2. Regarding privacy issues, has your state adopted its own version of GDPR or how is your state dealing with GDPR requirements? What other privacy laws has your state adopted recently in response to concerns about the lack of protections for consumers?

In early 2019, a bill titled the Online Consumer Protection Act was introduced in Maryland, and will take effect in January 2021. S.B. 613 Gen. Assemb. (Md. 2019). This Act mirrors most of the rights and requirements found in the General Data Protection Regulation (“GDPR”). Amongst other things, the Act will require businesses that collect consumers’ personal information, give notice to the consumer at or before the time the information is collected, and businesses must disclose, to the consumers, the third parties to whom they disclose the consumers’ information. Id. § 14-4202. It will also allow consumers to request that a business delete their personal information, with which businesses are required to comply. Id. § 14-4205. The Act even authorizes the Office of the Attorney General to seek a temporary restraining order, preliminary or permanent injunction, or certain civil penalties against a party for violating a consumer’s personal information privacy. Id. § 14-4210. However, the Act does not create a private right of action. See S.B. 613 Gen. Assemb. (Md. 2019).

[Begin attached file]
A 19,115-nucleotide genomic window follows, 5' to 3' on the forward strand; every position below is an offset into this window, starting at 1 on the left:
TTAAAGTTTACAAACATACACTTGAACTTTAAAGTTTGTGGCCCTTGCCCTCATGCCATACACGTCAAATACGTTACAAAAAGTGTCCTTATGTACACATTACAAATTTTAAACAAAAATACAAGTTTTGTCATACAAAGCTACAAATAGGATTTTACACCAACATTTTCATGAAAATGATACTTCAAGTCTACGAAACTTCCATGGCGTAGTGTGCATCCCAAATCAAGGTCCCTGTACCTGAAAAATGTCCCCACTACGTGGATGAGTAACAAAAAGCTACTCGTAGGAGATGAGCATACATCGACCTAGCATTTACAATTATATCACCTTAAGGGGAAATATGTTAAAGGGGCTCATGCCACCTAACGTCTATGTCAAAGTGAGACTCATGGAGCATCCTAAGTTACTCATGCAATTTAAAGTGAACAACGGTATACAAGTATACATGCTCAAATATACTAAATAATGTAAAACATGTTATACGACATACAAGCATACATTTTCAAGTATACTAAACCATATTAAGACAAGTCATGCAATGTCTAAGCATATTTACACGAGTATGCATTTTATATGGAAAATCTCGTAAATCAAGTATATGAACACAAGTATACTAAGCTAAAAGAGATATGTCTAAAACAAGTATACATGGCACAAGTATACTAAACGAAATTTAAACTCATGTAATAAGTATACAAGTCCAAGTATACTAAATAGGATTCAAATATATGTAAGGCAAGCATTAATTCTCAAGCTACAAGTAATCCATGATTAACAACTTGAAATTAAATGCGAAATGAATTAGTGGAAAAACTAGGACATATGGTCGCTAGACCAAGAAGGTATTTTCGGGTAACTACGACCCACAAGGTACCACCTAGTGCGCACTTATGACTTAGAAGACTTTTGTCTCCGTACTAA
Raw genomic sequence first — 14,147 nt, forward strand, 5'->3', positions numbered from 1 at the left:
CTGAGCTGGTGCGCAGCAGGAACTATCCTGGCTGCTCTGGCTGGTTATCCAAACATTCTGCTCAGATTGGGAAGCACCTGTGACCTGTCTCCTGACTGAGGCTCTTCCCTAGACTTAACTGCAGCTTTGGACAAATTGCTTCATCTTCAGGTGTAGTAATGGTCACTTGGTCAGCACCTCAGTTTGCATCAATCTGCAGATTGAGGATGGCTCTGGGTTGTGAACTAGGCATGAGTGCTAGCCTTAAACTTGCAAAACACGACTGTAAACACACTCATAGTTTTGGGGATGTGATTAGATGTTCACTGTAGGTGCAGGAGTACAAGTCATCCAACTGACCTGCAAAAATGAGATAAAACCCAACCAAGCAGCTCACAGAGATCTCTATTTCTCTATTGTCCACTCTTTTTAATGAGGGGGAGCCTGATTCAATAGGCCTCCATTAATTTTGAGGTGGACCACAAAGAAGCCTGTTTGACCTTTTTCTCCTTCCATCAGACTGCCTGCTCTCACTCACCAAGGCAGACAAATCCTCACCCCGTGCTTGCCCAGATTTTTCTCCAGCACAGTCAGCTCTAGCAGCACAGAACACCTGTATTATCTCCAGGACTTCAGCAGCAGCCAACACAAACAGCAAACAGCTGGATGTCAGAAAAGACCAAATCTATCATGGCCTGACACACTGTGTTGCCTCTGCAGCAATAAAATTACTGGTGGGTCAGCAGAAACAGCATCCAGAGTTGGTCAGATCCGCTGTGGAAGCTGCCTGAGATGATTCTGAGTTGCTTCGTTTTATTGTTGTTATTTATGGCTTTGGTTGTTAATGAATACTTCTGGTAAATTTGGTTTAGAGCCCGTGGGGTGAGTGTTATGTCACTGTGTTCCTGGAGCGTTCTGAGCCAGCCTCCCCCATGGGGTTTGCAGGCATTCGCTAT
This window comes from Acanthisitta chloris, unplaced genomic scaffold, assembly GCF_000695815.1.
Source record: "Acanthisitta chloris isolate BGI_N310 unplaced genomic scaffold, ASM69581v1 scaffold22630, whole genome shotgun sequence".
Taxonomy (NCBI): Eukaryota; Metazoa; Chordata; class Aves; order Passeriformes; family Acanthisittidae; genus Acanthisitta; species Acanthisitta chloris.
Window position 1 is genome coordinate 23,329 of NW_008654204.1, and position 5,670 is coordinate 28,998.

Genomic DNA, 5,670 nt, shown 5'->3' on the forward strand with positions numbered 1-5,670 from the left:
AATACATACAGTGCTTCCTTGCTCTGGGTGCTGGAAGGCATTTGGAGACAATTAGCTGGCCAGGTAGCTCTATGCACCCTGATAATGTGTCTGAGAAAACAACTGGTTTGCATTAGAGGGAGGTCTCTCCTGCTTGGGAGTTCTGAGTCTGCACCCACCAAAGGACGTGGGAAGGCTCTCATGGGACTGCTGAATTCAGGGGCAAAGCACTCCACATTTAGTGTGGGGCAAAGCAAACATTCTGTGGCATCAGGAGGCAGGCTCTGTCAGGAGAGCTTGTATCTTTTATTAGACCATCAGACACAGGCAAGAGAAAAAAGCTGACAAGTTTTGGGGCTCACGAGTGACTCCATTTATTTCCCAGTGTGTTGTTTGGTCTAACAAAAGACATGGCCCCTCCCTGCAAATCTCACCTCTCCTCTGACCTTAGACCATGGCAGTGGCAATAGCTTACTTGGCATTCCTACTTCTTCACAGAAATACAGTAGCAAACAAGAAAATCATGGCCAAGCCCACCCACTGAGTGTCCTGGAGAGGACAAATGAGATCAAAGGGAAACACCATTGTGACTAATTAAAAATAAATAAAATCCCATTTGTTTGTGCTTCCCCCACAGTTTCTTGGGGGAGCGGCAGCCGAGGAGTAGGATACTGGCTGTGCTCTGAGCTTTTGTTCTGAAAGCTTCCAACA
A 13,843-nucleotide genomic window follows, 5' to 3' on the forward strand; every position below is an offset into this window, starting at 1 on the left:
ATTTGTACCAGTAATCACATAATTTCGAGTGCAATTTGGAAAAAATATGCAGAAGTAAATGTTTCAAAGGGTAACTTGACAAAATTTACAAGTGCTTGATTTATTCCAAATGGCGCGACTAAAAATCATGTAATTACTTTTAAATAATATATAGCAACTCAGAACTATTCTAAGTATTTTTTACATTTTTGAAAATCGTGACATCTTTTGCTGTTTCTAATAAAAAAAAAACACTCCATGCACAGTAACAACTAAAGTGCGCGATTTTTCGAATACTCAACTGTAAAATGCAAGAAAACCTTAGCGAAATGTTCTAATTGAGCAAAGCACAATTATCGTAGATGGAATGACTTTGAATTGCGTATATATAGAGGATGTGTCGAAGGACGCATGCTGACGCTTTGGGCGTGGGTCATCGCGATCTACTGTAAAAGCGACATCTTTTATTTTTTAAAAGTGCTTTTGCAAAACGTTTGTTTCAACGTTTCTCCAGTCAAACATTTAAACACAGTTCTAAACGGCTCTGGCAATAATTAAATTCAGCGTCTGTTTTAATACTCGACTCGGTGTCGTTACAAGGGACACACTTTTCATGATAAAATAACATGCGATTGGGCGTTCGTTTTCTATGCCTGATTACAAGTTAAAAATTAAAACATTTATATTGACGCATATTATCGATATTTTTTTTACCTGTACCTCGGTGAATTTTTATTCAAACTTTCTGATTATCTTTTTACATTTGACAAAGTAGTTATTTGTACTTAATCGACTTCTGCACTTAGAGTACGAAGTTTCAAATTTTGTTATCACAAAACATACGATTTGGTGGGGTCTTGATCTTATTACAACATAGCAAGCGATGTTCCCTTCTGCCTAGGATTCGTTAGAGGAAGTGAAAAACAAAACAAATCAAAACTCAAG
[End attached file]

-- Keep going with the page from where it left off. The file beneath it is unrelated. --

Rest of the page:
Recently, Maryland amended the Personal Information Protection Act (“PIPA”) to improve protection of consumers. See MD. CODE ANN. COM. LAW § 14-35 (LexisNexis 2018); H.B. 974 Gen. Assemb. (Md. 2017). PIPA requires businesses follow reasonable security procedures and practices to protect consumers’ personal information and to notify consumers upon a security breach of their system. See COM. LAW § 14-35. Amongst other changes, the amendments to the PIPA expand the definition of personal information to include passport numbers, state ID cards and numbers, health information covered by HIPPA, health insurance policies, biometric data such as fingerprints, voiceprints, retina images, and a user name or email in combination with a password or security question. Id. at § 14-3501. Also, once a business determines that there is a breach in their system, they must conduct an investigation, and the amended law adds a 45 day timeframe for when a business must notify an individual of the investigation and that their information may have been misused. Id. at § 14-3504. The amendments also change the record destruction requirements for businesses. Id. at § 14-3502. Prior to the amendments, when a business was destroying a customer’s records that contained personal information, they were required to take reasonable steps to protect the unauthorized access of that information. Id. at § 14-3502. The amended law now requires a business to take the same steps when destroying an employee or former employee’s records that contain personal information. Id. Maryland and other states alike are becoming more aware of all of the new privacy issues with the growth of technology and hacking abilities, and are moving toward taking more steps to protect consumer and their personal information.